Roller Coaster Ride of Emerging Market ETFs Due to Structural Defects
Emerging Market Exchange Traded Funds (ETFs) have ended in positive territory but continue to suffer from structural difficulties not present in many developed market ETFs.
Emerging Market ETFs faced redemptions totalling $4.13 billion, but surged in the following eight weeks, reaching a net inflow of $2,81 billion for 2016 to date, according toBloomberg. These inflows coincided with the broader emerging market which experienced a 21 month record inflow of $36.8bn in March, based on estimates from the Institute of International Finance.
Exchange traded funds, which act as an index but trade like a stock, are meant to provide investors both exposure and diversification. Emerging Market ETFs, however, tend to suffer from several problems that developed market ETFs do not. As a result, although emerging markets generally have much higher growth rates than developed markets, they have lagged developed markets in recent years.
The first vulnerability of valuations in emerging markets is their high correlation to oil and other commodity prices. Historically, as commodity prices have gone down, so have valuations in emerging markets.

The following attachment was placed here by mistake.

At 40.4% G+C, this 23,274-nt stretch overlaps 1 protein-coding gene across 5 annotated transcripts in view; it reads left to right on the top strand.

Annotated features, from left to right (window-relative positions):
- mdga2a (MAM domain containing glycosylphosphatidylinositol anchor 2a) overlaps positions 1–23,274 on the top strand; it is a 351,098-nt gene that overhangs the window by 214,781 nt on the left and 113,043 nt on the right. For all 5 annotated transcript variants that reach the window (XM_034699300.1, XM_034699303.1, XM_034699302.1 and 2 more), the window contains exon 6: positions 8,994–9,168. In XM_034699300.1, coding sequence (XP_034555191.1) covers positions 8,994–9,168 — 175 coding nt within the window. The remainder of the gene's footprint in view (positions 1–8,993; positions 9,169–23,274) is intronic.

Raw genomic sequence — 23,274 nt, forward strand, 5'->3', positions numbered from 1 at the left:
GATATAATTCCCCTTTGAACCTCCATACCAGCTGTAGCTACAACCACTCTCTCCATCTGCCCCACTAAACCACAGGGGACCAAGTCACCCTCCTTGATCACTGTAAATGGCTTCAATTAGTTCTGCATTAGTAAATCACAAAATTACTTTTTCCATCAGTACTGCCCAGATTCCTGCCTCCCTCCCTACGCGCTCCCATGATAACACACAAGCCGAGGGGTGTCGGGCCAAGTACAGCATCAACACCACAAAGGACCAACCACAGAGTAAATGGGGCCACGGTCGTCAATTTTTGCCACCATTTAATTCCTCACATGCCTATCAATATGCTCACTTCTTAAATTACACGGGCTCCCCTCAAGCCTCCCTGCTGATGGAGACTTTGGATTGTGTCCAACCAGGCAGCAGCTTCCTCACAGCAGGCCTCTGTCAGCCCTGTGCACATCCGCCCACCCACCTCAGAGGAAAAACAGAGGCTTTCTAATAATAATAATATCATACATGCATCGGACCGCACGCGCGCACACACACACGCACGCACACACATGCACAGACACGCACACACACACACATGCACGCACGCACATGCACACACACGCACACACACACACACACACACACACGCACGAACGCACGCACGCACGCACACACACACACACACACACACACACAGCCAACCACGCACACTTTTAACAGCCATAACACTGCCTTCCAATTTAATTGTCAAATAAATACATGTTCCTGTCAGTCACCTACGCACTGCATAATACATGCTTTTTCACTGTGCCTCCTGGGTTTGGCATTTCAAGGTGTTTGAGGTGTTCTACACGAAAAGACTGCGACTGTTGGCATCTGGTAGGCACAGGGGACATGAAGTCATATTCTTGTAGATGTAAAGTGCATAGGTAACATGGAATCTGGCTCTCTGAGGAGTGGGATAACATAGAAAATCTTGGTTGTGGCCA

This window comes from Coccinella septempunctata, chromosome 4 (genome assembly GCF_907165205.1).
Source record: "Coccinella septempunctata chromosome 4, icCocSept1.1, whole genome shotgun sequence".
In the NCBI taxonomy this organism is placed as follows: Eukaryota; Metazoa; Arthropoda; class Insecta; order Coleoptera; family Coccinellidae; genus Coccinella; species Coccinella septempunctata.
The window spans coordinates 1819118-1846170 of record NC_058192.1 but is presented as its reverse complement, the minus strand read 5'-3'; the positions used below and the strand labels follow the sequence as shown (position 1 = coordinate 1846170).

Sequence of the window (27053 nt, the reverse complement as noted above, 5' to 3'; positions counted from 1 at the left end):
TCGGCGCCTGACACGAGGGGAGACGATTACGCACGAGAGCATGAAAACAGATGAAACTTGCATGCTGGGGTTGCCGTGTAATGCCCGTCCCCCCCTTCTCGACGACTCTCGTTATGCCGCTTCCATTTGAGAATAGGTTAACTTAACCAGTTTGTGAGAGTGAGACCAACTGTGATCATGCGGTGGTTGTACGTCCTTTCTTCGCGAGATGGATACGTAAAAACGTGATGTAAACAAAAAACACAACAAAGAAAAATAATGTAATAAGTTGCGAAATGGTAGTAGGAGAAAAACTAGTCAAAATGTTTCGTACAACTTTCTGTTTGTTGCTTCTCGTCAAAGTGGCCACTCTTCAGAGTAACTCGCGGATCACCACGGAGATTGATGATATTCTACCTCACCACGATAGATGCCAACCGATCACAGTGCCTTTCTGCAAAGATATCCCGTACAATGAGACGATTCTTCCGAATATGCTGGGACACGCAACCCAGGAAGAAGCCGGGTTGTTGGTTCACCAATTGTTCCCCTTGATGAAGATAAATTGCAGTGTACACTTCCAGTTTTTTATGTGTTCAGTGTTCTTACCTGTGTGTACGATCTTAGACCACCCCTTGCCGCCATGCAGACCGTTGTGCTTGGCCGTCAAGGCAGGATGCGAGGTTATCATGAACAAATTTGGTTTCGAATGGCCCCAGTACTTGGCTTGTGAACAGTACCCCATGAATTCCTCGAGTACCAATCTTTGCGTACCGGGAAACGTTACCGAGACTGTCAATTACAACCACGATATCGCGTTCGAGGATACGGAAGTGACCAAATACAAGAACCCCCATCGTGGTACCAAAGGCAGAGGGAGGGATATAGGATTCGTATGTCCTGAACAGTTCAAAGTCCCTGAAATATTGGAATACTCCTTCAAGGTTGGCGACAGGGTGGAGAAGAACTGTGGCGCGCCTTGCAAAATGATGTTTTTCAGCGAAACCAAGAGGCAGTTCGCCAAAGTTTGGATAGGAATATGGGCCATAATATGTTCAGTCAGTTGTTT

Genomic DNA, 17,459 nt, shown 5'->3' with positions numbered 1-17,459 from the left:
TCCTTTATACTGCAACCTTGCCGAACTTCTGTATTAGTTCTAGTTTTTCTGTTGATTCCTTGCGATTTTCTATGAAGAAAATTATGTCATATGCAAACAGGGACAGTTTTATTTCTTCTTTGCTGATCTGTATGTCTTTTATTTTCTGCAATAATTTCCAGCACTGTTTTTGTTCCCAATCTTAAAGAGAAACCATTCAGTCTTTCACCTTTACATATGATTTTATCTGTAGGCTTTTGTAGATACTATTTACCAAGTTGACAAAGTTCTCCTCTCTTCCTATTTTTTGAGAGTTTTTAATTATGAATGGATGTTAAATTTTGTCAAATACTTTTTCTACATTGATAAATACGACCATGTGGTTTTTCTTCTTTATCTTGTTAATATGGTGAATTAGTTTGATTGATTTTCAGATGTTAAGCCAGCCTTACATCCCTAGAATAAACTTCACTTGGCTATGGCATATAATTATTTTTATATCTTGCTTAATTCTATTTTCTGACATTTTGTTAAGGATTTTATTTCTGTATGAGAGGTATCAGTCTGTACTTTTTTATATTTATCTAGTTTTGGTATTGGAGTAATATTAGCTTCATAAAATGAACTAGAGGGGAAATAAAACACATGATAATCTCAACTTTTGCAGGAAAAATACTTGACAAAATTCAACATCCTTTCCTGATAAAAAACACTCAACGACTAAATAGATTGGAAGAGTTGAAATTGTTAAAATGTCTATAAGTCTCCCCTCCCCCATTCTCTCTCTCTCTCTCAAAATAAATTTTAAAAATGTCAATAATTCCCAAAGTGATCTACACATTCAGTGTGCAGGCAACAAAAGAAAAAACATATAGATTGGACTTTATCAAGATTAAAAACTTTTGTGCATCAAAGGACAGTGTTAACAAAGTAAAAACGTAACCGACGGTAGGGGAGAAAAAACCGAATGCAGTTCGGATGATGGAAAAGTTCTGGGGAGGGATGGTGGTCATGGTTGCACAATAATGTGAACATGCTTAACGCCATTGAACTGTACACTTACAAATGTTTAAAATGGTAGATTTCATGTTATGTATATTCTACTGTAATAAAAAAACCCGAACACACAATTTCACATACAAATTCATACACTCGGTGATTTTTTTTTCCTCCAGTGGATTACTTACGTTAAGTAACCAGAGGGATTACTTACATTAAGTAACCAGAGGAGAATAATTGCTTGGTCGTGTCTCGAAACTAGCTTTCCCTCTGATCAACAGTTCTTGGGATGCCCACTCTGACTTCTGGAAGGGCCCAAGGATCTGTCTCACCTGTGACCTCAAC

Their second weakness is often in the composition of the ETFs themselves. For example, while emerging markets are often a growth story, many ETFs include State Owned Enterprises (SOEs), sometimes comprising up to 30% of the entire portfolio. As SOEs are typically old economy enterprises and do not have shareholder returns as a top priority, the consumer growth story of the emerging market may not be reflected in that particular ETF. Accordingly, an investor should closely review the composition of the ETF to ensure that it is consistent to the investor’s objectives.
There are, however, ETFs which do not include SOEs and are focused on the consumer growth story of the underlying market. ECON (industry leading consumer goods and services companies) and EMQQ (emerging market internet stocks) are two examples of this. However, even these ETFs are down over the last couple years, despite the fact that the average annual revenue growth rates of their holdings are 8% and 40% respectively.
This could represent an undervalued opportunity or, as with the MSCI Emerging Market ETF (EEM), offer a superior, long term opportunity, just as the EEM has outperformed the S & P 500 since its inception..
Mike Bishop JD